Be cool, safe when exercising with diabetesBy
If you are living with diabetes, your exercise needs don’t take a holiday during the summer months. Elaine Blackwood, diabetes educator with Diabetes Management & Supplies, advises taking a few extra steps to prepare for the heat of summer instead of taking a long vacation from physical activity.
Exercising inside or in the water is one way to address the summer heat. Swimming or exercising in water provides great options for people living with diabetes who want to stay fit and cool at the same time. Readers Digest says a water aerobics class may be the best way to get a full-body workout in the pool — and you don’t even need to know how to swim. If there’s upbeat music playing and you’re with a nice group of people, you may even feel a little bit like you’re at a party.
When you take your workout outside or out of the water, take into consideration the temperature and humidity of your region. Chicago and New Orleans may be in the same time zone, but the conditions are often quite different.
The Mayo Clinic cautions that exercising in hot weather puts extra stress on the body and puts you at risk of serious illness. “Both the exercise itself and the air temperature increase your core body temperature,” the clinic explains. “To help cool itself, your body sends more blood to circulate through your skin. This leaves less blood for your muscles, which in turn increases your heart rate. If the humidity also is high, your body faces added stress because sweat doesn’t readily evaporate from your skin. That pushes your body temperature even higher.”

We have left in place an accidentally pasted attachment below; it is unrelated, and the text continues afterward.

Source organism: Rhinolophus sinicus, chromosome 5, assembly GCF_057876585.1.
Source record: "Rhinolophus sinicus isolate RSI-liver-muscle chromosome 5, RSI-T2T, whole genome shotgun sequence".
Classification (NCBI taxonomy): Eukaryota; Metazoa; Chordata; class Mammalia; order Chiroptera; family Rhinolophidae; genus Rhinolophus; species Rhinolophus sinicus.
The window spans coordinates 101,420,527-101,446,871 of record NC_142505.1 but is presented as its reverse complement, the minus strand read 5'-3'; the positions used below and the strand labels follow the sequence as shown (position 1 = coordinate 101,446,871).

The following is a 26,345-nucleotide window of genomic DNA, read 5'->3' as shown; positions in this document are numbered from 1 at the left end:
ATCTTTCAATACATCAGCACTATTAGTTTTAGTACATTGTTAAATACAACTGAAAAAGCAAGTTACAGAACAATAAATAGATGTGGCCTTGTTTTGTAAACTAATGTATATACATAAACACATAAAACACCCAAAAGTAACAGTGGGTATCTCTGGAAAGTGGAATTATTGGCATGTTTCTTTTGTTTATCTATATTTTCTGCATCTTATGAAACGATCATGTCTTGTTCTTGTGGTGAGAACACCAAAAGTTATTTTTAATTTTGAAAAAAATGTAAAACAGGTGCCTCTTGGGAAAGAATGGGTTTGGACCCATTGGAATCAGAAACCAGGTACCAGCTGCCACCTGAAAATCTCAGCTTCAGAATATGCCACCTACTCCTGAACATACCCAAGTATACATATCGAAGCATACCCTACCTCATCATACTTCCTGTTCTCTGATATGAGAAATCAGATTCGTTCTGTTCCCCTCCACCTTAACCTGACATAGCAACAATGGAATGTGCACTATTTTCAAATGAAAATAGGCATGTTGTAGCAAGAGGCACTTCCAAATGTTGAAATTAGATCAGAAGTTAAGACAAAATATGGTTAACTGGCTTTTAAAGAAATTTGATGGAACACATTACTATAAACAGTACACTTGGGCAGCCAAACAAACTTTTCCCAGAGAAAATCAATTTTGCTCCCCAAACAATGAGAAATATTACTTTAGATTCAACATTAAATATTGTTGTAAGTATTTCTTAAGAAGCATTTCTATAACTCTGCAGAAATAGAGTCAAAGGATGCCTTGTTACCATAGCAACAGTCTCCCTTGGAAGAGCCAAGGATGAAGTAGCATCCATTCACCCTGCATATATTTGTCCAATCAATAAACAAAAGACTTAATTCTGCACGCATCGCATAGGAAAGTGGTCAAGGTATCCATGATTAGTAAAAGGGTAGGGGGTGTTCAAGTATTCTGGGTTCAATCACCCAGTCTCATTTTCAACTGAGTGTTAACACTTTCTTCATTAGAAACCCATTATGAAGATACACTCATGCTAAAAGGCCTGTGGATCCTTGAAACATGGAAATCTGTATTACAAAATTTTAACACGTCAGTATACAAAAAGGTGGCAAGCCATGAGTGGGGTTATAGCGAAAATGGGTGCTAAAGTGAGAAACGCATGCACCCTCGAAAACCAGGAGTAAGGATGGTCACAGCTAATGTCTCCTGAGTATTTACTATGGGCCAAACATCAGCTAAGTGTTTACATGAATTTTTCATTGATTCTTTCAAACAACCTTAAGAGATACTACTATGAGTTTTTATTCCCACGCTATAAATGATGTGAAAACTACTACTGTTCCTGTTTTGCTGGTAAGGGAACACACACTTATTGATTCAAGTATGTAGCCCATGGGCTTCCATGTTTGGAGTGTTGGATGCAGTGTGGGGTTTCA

Drink lots of fluids and be on the look-out for these heat-related illnesses:
- Heat cramps. Heat cramps are painful muscle contractions, mainly affecting the calves, quadriceps and abdominals. Affected muscles may feel firm to the touch. Your body temperature may be normal.
- Heat exhaustion. With heat exhaustion, your body temperature rises as high as 104 F (40 C) and you may experience nausea, vomiting, headache, fainting, weakness and cold, clammy skin. If left untreated, this can lead to heatstroke.
- Heatstroke. Heatstroke is a life-threatening emergency condition that occurs when your body temperature is greater than 104 F (40 C). Your skin may be hot, but your body may stop sweating to help cool itself. You may develop confusion and irritability. You should seek immediate medical attention.
The heat illness warning signs include muscle cramps, nausea/vomiting, weakness, headache, dizziness and confusion. For more from the Mayo Clinic, check out Heat and exercise: Keeping cool in hot weather.
If you are living with diabetes or caring for someone with diabetes, it’s important to understand that regular exercise is a part of the prescription for healthier living and you have several choices that let you find the best exercise or combinations of exercise. DMS offers diabetes self-management and diabetes education services. For more information on specific exercise needs or to enroll in group or individual sessions, call our Education Department at 1-888-738-7929.
Contact DMS diabetes educator Elaine Blackwood at EBlackwood@diabetesms.com.